Colombia's FARC Wants Legal Coca Cultivation

In peace talks in Havana Tuesday, Colombia's FARC guerrillas called on the Colombian government to consider legalizing coca cultivation. The proposal was part of the FARC's broader proposal on agrarian development and land reform.

FARC negotiator Rube Zamora (pazfarc-ep.blogspot.com)
The proposal came one day after the FARC ended its self-imposed cease-fire (the Colombian government never agreed to a cease-fire during the peace talks) and launched a series of attacks on security forces, leaving at least one soldier dead.

The FARC is a socialist político-military formation that has been in rebellion against the central government in Bogota since 1964. Its military strength seems to have peaked about a decade ago, but it remains a potent forcé in some sectors of rural Colombia.

After first opposing the cultivation of coca among the peasantry, it gradually shifted to supporting and taxing it, and the group has had some involvement in the cocaine trade as well. Colombia is either the world's largest or second largest coca and cocaine producer, depending on which figures you believe. That's despite more than $7 billion in US anti-drug and counterinsurgency assistance since 1999 and massive, years-long aerial fumigation campaigns.

In its agrarian reform proposal, FARC negotiator Rube Zamora called on the government to "contemplate actions regarding the cultivation of illicit crops to transition toward substitute or alternative production or for their legalization for medicinal or therapeutic ends or cultural reasons."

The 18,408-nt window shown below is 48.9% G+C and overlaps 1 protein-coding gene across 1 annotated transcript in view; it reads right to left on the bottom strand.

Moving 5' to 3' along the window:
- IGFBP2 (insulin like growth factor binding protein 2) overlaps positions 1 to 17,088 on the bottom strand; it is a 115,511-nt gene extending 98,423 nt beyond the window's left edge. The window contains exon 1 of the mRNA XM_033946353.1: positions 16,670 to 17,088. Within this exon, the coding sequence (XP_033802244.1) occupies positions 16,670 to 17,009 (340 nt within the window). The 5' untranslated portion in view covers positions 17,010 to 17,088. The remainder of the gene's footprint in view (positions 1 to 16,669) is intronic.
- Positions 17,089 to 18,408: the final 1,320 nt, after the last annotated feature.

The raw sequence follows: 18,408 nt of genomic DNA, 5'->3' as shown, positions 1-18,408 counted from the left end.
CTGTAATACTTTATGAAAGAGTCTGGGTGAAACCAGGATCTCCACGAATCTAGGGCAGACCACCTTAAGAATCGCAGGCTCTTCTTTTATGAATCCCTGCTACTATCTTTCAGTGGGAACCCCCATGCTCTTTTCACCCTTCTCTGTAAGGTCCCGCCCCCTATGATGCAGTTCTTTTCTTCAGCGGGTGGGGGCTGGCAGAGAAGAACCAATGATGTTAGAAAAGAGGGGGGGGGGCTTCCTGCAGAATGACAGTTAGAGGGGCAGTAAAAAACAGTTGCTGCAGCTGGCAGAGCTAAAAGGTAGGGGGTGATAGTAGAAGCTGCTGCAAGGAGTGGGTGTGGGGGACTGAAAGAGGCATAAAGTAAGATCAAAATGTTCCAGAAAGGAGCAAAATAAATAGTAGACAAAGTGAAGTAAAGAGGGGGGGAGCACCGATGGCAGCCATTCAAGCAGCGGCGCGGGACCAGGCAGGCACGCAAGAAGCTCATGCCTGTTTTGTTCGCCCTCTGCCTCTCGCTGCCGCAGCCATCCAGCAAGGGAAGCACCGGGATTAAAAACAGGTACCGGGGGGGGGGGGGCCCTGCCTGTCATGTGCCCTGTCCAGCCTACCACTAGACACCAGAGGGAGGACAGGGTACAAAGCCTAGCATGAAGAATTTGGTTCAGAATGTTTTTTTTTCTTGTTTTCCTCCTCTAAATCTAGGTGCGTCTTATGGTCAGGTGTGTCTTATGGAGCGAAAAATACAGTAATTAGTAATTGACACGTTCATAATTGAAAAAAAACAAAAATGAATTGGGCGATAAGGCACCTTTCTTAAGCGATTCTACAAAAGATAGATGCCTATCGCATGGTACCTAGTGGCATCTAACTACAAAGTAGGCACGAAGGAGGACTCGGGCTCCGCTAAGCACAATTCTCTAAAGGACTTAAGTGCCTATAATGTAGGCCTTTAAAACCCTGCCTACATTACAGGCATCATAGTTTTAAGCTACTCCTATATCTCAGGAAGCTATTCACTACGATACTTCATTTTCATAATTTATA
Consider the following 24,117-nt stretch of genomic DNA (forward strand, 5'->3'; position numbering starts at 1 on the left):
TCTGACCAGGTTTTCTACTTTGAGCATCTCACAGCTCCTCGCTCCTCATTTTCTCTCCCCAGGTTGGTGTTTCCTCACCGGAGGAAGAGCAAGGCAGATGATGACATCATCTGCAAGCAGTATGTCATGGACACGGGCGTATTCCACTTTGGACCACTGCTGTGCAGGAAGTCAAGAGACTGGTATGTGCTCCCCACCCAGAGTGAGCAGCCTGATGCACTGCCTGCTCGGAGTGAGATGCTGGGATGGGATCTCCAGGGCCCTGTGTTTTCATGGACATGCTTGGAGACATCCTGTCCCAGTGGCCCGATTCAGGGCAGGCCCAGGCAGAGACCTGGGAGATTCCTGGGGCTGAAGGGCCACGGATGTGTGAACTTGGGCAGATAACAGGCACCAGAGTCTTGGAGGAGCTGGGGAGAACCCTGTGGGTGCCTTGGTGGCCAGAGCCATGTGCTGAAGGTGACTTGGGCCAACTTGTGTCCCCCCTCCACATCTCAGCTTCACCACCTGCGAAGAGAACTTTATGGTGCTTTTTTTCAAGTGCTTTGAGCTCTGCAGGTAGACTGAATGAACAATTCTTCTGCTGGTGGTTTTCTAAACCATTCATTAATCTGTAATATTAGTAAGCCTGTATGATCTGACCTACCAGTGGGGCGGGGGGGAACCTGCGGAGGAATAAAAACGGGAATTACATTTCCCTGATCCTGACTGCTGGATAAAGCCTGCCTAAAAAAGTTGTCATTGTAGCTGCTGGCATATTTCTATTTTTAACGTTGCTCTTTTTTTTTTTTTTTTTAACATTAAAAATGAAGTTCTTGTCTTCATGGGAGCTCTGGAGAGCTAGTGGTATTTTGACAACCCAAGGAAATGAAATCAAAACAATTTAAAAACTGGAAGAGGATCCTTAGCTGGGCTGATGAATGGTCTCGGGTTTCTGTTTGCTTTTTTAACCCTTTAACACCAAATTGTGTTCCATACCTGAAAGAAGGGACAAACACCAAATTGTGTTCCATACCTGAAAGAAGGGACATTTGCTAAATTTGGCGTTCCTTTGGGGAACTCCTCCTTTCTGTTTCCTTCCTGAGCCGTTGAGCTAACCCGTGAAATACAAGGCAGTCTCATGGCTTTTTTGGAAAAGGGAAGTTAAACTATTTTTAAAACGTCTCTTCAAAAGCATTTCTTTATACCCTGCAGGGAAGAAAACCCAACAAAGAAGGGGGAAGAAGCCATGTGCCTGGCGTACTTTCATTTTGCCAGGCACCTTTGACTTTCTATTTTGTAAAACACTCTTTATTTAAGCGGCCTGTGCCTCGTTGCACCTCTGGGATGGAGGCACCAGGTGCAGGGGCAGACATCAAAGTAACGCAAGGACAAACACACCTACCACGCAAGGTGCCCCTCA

More broadly, the FARC called for the creation of a "land bank" of unused or underused areas that could be distributed to landless peasants and for a more democratic method of rural planning. The land would include "latifundia," or large rural estates, confiscated from drug traffickers. The proposal marks a retreat from the previous FARC position that called for the seizure and redistribution of all latifundia.

There is no word on the Colombian government's response to the proposals. Both parties in the talks have agreed not to talk publicly about their progress. They restarted Tuesday after going on hiatus for the Christmas holidays.

Havana
Cuba
Permission to Reprint: This article is licensed under a modified Creative Commons Attribution license.
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Remember the paraquat...

Thank Ronald "Chesterfield is My Cigarette" Reagan for the cocaine epidemic subsequent to $$US military "assistance" in exterminating the Colombian cannabis crop (remember "Got dat Bo"?) including the bombing of croplands with toxic pesticides (and unknown consequences for the genetics of humans and animals).  This stands alongside the 70's attack on Afghan hashish giving us the world's biggest heroin business instead, and recent  drone surveillance of US growhouses causing many operators to switch to more easily concealed crystal meth manufacturing instead.

Ah the unintended consequences

If there's one thing that the drug war has taught us it's the law of unintended consequences.As humans we just never learn that you can't mess with anything without affecting everything that surrounds it.Our lack of understanding on this is astounding.Can anyone say that the drug war hasn't spread drug abuse like a plague all over the world?If there really is a drug war at all.I sometimes think there is just a war on the poor.Even the US army sold heroin and cocaine that we know of.They did this on a global and monumental scale,even as they expanded their rhetoric on the horrors of drug abuse.Crack was a product that sprang right out of Iran/contra.For this,Oliver North got a show on Faux Noise.

Arrest mother nature because

Arrest mother nature because she is the one who made it. Mary J.

grow

How about the best of ALL WORLDS. Buy, sell, grow your own. It keeps a lid on taxes. kamille

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